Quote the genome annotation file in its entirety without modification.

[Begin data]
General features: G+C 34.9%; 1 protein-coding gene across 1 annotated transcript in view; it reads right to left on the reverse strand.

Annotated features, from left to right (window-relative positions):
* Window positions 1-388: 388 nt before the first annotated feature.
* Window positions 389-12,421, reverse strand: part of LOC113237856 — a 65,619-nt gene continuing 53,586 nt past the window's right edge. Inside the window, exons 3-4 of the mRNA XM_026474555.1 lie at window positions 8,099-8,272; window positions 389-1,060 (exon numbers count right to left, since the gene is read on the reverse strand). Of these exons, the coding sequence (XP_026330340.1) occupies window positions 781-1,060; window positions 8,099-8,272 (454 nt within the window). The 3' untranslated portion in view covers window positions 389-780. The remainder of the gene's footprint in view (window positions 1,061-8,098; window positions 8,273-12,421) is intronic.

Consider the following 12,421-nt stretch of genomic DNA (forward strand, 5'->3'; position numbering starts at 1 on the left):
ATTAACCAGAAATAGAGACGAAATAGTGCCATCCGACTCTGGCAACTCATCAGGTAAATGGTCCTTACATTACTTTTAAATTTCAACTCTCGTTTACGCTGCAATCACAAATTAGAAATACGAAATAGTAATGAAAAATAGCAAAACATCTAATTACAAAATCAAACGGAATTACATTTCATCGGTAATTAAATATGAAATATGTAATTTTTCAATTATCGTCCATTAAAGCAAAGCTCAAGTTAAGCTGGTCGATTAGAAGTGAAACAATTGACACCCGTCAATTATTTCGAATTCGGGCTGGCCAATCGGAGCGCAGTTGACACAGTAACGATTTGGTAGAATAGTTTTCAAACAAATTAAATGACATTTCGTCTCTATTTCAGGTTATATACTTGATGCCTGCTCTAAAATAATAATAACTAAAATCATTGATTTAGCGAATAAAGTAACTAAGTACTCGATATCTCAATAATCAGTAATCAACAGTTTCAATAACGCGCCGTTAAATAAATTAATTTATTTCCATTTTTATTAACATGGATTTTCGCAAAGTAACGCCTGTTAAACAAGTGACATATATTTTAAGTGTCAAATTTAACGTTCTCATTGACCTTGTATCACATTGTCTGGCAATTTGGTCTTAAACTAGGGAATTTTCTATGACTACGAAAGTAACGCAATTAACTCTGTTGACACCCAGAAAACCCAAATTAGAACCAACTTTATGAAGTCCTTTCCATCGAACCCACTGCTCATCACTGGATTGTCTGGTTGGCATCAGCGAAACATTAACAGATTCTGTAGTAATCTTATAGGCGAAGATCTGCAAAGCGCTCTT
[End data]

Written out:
General features: G+C 34.9%; 1 protein-coding gene across 1 annotated transcript in view; it reads right to left on the reverse strand.

Annotated features, from left to right (window-relative positions):
* Window positions 1-388: 388 nt before the first annotated feature.
* Window positions 389-12,421, reverse strand: part of LOC113237856 — a 65,619-nt gene continuing 53,586 nt past the window's right edge. Inside the window, exons 3-4 of the mRNA XM_026474555.1 lie at window positions 8,099-8,272; window positions 389-1,060 (exon numbers count right to left, since the gene is read on the reverse strand). Of these exons, the coding sequence (XP_026330340.1) occupies window positions 781-1,060; window positions 8,099-8,272 (454 nt within the window). The 3' untranslated portion in view covers window positions 389-780. The remainder of the gene's footprint in view (window positions 1,061-8,098; window positions 8,273-12,421) is intronic.

Consider the following 12,421-nt stretch of genomic DNA (forward strand, 5'->3'; position numbering starts at 1 on the left):
ATTAACCAGAAATAGAGACGAAATAGTGCCATCCGACTCTGGCAACTCATCAGGTAAATGGTCCTTACATTACTTTTAAATTTCAACTCTCGTTTACGCTGCAATCACAAATTAGAAATACGAAATAGTAATGAAAAATAGCAAAACATCTAATTACAAAATCAAACGGAATTACATTTCATCGGTAATTAAATATGAAATATGTAATTTTTCAATTATCGTCCATTAAAGCAAAGCTCAAGTTAAGCTGGTCGATTAGAAGTGAAACAATTGACACCCGTCAATTATTTCGAATTCGGGCTGGCCAATCGGAGCGCAGTTGACACAGTAACGATTTGGTAGAATAGTTTTCAAACAAATTAAATGACATTTCGTCTCTATTTCAGGTTATATACTTGATGCCTGCTCTAAAATAATAATAACTAAAATCATTGATTTAGCGAATAAAGTAACTAAGTACTCGATATCTCAATAATCAGTAATCAACAGTTTCAATAACGCGCCGTTAAATAAATTAATTTATTTCCATTTTTATTAACATGGATTTTCGCAAAGTAACGCCTGTTAAACAAGTGACATATATTTTAAGTGTCAAATTTAACGTTCTCATTGACCTTGTATCACATTGTCTGGCAATTTGGTCTTAAACTAGGGAATTTTCTATGACTACGAAAGTAACGCAATTAACTCTGTTGACACCCAGAAAACCCAAATTAGAACCAACTTTATGAAGTCCTTTCCATCGAACCCACTGCTCATCACTGGATTGTCTGGTTGGCATCAGCGAAACATTAACAGATTCTGTAGTAATCTTATAGGCGAAGATCTGCAAAGCGCTCTT